He’s glad, in a way, that she made him do this. No matter how ‘accepting’ Molly might be of a relationship between two men now that one of them is dead, the things stashed in here would sorely try her tolerance. For one, she would think that Sirius had been ... erm... unfaithful to him. For another, she’d feel very, very sorry for Lily and Harry. Either way, it would require a tedious explanation, and he hasn’t the energy to explain to humdrum, normal Molly the intricate complexity that was Sirius and James.
He’s known about them since seventh year, though he doubts anyone else in the Order does. Didn’t find out by eavesdropping, or Peter would have known. It’s just that he’s been reading faces for signs of hidden disgust since he was seven and so saw their secret in the things they left unsaid. In Sirius’ masochistic doggedness of planning James’ dates; in James’ cruel kindness of telling Sirius every intimate detail; in the near-courtly courtesy Sirius offered Lily in the beginning, before she became family. In the circle of Lucius Malfoy’s arm, almost holding Sirius up, the day James announced his engagement; in the crooked curves of Narcissa Malfoy’s smiles at the reception James couldn’t avoid giving after his wedding, commending Lily for being brave enough to fight such an unequal battle. Lily had thought, then, that her foes were James’ upbringing and social status. Maybe they were. Something darker and more malicious, too, lurking in the strength of that arm and the glee of that smile.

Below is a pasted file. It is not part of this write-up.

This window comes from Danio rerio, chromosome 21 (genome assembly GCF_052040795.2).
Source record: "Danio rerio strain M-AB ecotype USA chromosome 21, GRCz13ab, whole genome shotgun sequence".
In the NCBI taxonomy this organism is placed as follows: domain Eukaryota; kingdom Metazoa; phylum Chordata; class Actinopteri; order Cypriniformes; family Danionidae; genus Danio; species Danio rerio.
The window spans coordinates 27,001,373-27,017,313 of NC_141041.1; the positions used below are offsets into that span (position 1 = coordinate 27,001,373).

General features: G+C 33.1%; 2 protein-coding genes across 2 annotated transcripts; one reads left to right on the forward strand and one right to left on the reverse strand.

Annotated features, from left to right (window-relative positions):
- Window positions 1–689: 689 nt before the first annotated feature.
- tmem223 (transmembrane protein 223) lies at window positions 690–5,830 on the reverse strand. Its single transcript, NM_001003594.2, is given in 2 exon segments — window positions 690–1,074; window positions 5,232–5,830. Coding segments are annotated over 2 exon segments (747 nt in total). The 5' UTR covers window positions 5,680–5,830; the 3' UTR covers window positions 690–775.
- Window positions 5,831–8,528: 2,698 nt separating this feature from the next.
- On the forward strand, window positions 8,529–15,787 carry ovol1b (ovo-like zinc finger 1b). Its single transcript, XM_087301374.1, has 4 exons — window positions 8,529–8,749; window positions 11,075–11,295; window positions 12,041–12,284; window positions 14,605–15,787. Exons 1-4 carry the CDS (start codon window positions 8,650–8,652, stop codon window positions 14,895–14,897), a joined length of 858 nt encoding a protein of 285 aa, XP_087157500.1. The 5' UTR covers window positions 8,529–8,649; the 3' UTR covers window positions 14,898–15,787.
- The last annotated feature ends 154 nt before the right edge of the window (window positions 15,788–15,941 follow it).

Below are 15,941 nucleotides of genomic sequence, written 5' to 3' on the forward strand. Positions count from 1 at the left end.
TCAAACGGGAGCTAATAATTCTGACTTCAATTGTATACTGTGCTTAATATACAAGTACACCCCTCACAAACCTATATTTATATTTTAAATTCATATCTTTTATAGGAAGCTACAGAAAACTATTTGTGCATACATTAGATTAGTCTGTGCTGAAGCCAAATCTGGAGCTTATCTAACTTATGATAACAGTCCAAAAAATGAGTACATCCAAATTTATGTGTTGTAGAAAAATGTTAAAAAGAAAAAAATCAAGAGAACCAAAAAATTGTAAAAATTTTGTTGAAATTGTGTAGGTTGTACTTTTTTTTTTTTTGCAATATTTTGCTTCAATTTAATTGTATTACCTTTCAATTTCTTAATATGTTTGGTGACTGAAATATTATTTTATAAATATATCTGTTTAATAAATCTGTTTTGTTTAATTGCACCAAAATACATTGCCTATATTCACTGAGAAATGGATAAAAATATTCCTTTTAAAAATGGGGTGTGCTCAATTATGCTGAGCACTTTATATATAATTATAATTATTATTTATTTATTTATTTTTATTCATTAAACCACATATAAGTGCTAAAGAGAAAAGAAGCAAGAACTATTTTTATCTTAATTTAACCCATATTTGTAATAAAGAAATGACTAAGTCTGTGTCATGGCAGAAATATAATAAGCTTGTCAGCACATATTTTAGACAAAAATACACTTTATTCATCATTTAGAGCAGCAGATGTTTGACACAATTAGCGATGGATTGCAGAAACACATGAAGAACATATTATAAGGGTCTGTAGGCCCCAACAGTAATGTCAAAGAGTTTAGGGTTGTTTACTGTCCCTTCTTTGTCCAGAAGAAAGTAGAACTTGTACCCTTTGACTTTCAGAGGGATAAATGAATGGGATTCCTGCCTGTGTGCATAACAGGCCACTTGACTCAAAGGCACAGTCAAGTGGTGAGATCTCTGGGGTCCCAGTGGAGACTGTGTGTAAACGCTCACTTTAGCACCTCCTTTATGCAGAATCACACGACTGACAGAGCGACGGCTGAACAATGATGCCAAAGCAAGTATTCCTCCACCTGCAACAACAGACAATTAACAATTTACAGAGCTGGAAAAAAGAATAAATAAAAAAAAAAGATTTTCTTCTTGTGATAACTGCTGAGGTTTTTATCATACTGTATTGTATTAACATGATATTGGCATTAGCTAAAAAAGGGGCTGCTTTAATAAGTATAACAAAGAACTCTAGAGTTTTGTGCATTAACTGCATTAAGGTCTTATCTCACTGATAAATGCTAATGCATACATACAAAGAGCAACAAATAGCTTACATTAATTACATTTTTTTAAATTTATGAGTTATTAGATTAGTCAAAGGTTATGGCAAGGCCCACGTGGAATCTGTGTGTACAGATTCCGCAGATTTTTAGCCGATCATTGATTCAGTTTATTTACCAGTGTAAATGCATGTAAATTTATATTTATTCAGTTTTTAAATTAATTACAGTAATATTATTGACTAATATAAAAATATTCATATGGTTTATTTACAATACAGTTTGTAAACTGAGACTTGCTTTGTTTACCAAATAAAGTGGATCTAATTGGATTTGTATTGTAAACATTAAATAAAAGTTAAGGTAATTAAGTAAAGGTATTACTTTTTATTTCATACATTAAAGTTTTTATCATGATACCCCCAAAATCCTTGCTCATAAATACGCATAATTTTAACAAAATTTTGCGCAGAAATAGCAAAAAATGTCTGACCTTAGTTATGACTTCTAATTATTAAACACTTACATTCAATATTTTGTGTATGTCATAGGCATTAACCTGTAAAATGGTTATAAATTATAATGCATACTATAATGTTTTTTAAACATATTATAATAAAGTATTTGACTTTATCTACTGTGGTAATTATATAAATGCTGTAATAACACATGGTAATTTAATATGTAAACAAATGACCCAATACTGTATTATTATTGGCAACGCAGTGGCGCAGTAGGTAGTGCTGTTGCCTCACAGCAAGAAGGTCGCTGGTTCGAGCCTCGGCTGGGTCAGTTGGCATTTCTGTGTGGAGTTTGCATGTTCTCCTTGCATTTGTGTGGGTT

But he never thought he’d obtain evidence to back up his speculation – photographic evidence, that too a box full. Kingsley’s work, of course. The Aurors had put all Sirius’ things in storage; Kingsley’s been bringing out boxes of his personal effects, ‘to aid in investigation’, and smuggling them over to Headquarters. The children had found old family photographs in the attic and Sirius had been planning to show Harry some of later years. A thick package marked ‘For Harry’ lies on the top. Then scrolls of official documents; wills and leases, records of sales of property. Below those are letters and photographs – ones obviously not meant for Harry. Nor for him, he’s sure. But that doesn’t stop him from taking a look.